Highway patrol warns "zero tolerance" for holidays - Breaking News - BradentonHerald.com
Highway Patrol Warns "Zero Tolerance" For Holidays
Published: Tuesday, Dec. 15, 2009
Updated: Tuesday, Dec. 15, 2009
TALLAHASSEE – The Florida Highway Patrol issued its warning today: Officers will have zero tolerance for drivers under the influence.
In 2008, 1,169 people died in alcohol-related motor vehicle crashes in Florida -- 39 percent of all traffic crash fatalities in the state, FHP noted in the release. As part of the state’s focus on safe highway travel during the holiday season, the FHP is joining thousands of other law enforcement and highway safety agencies across the nation in "Drunk Driving. Over the Limit. Under Arrest." The nationwide campaign aims to crack down on impaired driving, beginning Wednesday through Jan. 3, 2010.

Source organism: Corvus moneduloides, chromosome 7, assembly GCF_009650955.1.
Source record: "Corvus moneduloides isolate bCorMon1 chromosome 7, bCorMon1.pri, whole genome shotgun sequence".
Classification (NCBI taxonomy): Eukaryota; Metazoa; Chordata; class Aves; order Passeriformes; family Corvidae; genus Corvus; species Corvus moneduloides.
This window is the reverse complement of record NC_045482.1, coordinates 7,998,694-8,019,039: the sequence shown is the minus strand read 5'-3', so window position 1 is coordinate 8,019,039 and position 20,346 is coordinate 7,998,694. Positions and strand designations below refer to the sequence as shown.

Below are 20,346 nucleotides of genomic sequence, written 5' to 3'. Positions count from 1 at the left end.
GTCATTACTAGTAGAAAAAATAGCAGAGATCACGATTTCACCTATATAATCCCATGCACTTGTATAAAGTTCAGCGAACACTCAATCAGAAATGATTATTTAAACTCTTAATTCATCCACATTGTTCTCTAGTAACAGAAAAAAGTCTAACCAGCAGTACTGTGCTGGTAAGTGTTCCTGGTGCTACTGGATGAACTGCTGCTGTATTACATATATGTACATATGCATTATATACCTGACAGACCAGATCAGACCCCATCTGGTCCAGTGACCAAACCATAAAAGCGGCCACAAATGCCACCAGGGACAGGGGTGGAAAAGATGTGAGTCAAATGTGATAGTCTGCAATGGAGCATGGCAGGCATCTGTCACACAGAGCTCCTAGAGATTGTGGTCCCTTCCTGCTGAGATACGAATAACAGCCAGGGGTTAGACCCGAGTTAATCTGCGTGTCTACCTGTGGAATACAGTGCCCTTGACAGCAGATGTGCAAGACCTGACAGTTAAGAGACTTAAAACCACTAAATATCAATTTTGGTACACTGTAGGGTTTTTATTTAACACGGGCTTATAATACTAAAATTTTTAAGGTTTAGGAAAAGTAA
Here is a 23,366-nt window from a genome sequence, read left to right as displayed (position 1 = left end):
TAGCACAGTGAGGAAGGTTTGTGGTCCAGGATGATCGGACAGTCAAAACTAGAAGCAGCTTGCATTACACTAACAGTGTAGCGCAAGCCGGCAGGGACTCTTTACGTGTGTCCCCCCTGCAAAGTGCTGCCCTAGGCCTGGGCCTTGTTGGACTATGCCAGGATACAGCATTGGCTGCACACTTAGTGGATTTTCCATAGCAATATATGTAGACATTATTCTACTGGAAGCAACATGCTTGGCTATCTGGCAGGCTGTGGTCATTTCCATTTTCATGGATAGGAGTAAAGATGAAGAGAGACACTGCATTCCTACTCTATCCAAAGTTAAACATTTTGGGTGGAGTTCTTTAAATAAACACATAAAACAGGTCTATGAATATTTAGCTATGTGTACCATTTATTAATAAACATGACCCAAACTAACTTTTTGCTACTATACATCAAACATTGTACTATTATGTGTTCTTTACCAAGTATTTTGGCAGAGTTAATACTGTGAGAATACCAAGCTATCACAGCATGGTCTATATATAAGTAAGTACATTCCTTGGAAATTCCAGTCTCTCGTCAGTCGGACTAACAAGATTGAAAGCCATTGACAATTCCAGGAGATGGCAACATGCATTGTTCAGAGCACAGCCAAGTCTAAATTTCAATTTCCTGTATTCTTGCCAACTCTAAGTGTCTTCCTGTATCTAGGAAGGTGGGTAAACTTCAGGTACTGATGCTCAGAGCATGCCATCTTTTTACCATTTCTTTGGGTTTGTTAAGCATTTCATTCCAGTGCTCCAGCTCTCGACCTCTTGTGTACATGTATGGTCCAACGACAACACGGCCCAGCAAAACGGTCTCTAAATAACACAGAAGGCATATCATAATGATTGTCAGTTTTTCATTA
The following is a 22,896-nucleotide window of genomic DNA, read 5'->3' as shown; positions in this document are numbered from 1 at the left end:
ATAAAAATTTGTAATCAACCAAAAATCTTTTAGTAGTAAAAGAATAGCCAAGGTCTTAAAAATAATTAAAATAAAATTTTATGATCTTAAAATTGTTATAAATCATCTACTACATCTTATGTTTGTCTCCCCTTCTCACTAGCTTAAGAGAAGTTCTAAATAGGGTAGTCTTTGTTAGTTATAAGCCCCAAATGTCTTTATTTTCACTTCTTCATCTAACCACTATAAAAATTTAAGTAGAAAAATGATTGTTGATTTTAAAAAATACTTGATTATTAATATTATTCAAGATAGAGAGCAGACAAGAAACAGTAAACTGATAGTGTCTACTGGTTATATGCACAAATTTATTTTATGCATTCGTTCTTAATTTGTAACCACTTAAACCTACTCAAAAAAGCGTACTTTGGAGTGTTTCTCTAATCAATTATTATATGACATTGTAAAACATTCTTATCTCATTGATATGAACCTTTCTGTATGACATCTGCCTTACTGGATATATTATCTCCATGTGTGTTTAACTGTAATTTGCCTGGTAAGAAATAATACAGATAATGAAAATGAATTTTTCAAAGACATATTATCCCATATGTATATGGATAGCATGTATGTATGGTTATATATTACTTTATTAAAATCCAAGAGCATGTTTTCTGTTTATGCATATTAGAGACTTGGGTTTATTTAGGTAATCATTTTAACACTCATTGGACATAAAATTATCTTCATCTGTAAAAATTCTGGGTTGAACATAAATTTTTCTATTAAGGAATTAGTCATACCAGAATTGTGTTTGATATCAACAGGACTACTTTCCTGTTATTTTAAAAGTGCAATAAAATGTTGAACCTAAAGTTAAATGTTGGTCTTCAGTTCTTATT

The FHP will practice zero tolerance enforcement strategies to target impaired drivers, as well as those violating other traffic laws that put themselves and other motorists at risk.
“We will be out in full force conducting sobriety checkpoints and saturation patrols to remove drunk drivers from the roads, ultimately saving lives that might otherwise be lost,” said Col. John Czernis, FHP director. “If a trooper catches you drinking and driving, he/she will arrest you. Violators often face jail time, the loss of their driver license, higher insurance rates, attorney fees, time away from work and dozens of other expenses. So do not take the chance. Remember, if you are over the limit, you are under arrest.”
Motorists should contact FHP or local law enforcement officials to report an impaired, aggressive or dangerous driver by dialing *FHP (*347) from a cell phone. Callers may remain anonymous. Motorists who experience car trouble on the highway or otherwise need assistance from the FHP are also encouraged to call *FHP.
The "Drunk Driving. Over the Limit. Under Arrest." is organized by the U.S. Department of Transportation’s National Highway Traffic Safety Administration. For more information on the campaign, visit Stop Impaired Driving.